Seriously, Are People Listening to Your Sermons?

Odds are that the 14-year-old girls in your church think your sermons are boring. B-O-R-I-N-G.

Seriously, Are People Listening To Your Sermons?

Have you ever had your feelings hurt by a 14-year-old girl?

You have if you’re a preacher. Because the odds are that the 14-year-old girls in your church think your sermons are boring. B-O-R-I-N-G.

You’ve never had a 14-year-old girl tell you that your sermons are boring? I dare you to ask her parents what she thinks about your preaching.

Know what they’re going to say? That’s right. She thinks your sermons are boring. B-O-R…

You get the point.

Actually, you might not. And I don’t blame you. It’s possible that you don’t even realize what’s going on. After all, you’re faithful to the Scriptures and committed to preaching the Gospel.

But is anyone listening?

Seriously. Are People Listening to Your Sermons?

Forget the 14-year-old girl for a minute. If I was to take a blind, random sample of 25 people in your church, would they be able to tell me what you said last weekend?

Do you remember what you said last Sunday? If you have to think about it for more than five seconds, the answer is ‘no.’

Look, if you can rattle off the main idea in your sermon and if you know for a fact that 14-year-old girls love to hear you preach, lemme give you some dap and send you on your way.

For everyone else still here, let’s talk about this for a minute.

If You Want People to Pay Attention…

Can we please choose clarity when we preach?

Not at the expense of being faithful to the Bible.

Not in a manner that abandons the gospel for legalism, moralism, antinomianism and any and all sorts of other -isms.

Not instead of depending on the Holy Spirit to open eyes and ears and turn hardened hearts into molding clay.

But from one preacher to another, let’s preach clearly this weekend.

How? Glad you asked.

3 Practices That Bring Clarity to Your Sermon

1. Focus your preaching. Preach five minutes shorter than usual. Have one point to your message and repeat that big idea at least a half-dozen times.

2. Simplify your preaching. Write your sermon to sound like you normally speak. Use ordinary words and short sentences. When you quote a verse, explain it before you read it.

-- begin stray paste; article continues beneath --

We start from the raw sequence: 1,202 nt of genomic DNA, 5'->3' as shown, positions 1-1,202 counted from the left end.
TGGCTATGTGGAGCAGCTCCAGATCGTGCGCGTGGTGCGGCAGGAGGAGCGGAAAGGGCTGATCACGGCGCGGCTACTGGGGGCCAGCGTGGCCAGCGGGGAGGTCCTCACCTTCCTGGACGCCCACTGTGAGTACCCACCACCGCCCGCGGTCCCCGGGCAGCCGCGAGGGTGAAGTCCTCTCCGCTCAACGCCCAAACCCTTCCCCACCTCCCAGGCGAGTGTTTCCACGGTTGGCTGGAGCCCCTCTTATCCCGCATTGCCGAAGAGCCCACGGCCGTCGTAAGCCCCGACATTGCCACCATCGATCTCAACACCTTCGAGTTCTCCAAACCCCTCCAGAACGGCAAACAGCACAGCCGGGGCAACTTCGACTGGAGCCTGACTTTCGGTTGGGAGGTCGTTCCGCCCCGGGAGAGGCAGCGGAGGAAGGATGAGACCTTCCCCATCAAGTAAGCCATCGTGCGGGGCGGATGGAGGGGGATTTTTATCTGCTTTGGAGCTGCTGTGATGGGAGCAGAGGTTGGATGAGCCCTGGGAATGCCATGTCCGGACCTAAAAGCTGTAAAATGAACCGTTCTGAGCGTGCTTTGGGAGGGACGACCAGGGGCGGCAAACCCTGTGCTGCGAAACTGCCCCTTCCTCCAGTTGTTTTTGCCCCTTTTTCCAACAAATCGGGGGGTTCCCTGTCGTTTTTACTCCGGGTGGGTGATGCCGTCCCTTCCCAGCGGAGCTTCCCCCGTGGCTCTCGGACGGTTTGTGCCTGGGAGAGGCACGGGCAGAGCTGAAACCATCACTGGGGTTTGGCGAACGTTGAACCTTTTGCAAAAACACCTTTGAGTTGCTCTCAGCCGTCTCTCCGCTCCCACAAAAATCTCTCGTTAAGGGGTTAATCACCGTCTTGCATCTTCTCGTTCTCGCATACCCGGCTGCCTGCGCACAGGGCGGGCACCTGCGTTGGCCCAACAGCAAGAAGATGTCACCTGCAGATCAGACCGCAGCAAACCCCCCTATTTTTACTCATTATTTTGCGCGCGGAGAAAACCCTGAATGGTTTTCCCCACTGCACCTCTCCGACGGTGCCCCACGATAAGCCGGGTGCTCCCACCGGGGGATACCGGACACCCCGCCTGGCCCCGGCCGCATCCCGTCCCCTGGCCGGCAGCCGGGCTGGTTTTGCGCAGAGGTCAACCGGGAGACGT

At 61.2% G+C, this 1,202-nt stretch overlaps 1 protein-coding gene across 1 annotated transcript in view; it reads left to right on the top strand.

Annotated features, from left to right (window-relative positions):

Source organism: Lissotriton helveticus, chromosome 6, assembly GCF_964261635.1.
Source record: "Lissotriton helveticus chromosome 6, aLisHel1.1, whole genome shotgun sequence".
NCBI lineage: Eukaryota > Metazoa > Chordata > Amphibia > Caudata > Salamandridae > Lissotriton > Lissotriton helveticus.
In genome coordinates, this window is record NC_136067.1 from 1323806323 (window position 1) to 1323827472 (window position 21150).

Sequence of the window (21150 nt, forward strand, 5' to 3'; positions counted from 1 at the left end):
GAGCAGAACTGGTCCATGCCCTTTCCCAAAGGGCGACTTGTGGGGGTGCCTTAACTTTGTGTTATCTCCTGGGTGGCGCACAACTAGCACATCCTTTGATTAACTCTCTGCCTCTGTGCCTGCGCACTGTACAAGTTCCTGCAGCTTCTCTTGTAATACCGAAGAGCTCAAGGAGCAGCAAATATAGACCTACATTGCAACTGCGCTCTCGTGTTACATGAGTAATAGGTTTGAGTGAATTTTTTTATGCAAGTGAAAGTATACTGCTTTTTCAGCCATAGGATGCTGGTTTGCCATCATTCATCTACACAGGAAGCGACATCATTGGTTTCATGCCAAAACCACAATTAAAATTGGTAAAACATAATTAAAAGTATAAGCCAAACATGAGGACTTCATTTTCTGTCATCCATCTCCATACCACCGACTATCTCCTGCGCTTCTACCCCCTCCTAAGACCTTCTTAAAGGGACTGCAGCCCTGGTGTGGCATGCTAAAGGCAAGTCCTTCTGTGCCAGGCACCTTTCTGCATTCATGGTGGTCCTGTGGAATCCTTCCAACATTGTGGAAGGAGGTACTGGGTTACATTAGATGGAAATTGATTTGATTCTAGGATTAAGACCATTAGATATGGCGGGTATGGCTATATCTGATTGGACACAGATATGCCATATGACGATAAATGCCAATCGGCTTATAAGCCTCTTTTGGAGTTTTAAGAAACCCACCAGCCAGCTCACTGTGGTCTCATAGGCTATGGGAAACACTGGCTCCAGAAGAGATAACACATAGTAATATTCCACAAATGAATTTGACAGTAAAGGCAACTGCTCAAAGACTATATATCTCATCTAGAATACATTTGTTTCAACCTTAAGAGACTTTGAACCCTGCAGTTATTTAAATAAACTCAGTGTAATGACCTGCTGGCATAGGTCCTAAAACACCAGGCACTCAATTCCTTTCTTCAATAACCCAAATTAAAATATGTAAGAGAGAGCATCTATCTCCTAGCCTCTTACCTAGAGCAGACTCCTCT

3. Bring imagination to your preaching. Talk about real people and real situations, not abstract ideas (even when you preach on a doctrinal topic). Use the present tense when incorporating narrative into your explanation or illustration. Rather than illustrating complicated verses or ideas, illustrate the obvious.

Let’s talk more about that last idea. In Saving Eutychus: How to Preach God’s Word and Keep People Awake, here’s what Phil Campbell writes:

Illustrations are great for explaining complex ideas and touching emotions and applying your main point. But they’re also a great way to keep your listeners fresh by giving them a break. If you’ve ever struggled to find just the right illustration, this tip is solid gold.

Here it is: Don’t sweat over illustrating the complicated stuff—just illustrate the obvious!
When the pressure is off, illustrating becomes incredibly easy. The simple images and ideas in your passage will trigger all the stories and associations you need; you’ll be swamped with possibilities, and you can use them when you need them. As an exercise in my preaching class, I give students two minutes to think of a real-life story to illustrate Amos 8:2
“What do you see, Amos?” [the LORD] asked.
“A basket of ripe fruit,” I answered.
Then the LORD said to me, “The time is ripe for my people Israel; I will spare them no longer.” (NIV)

Try it yourself. Ripe fruit. In fact, Israel is overripe. Remember the banana you left in your school bag for a few months? Or that orange at the bottom of the fruit bowl growing a coat of blue-green mold? The peaches on the tree at the bottom of the garden, ready to be plucked? Every student in the class could think of a story like that in moments. Start illustrating the obvious and you’ll find so many ideas for rest-stop illustrations that you’ll find it easy to keep your listeners bright and fresh. The secret? Illustrate the obvious, and the complex ideas will take care of themselves, because your listeners will be fresh and focused enough to stay with you. It’s kind of like taking breaks with kids on a car trip. Sometimes it’s smart to stop where there’s a restroom whether they need it or not—the kids may not thank you, but on the next stage of the journey they’ll be glad you did.

Do the Next Right Thing

As you prepare your next message, make the conscious choice to value clarity as your preach the Gospel from the Scriptures.

Choose to stay focused. Choose to be simple. Choose to tap into the imagination.

I’ve given you some crisp summary statements to help you follow through on your choice to pursue clarity. All of those came from the book I quote above, so do yourself a favor and buy a copy of Saving Eutychus right now. Put into practice what you learn and shake the label of B-O-R-I-N-G.

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Matt Adair
Matt Adair is the lead pastor of Christ Community Church ( in Athens, GA and the founder of Griddiron, a coaching and consulting firm that helps church leaders build your world so you can change the world. Matt is the former North American Director of the Acts 29 Network, a global partnership of churches that plant churches. Matt is married to Lindsey, is the father of three sons, and is a graduate of Beeson Divinity School in Birmingham, AL.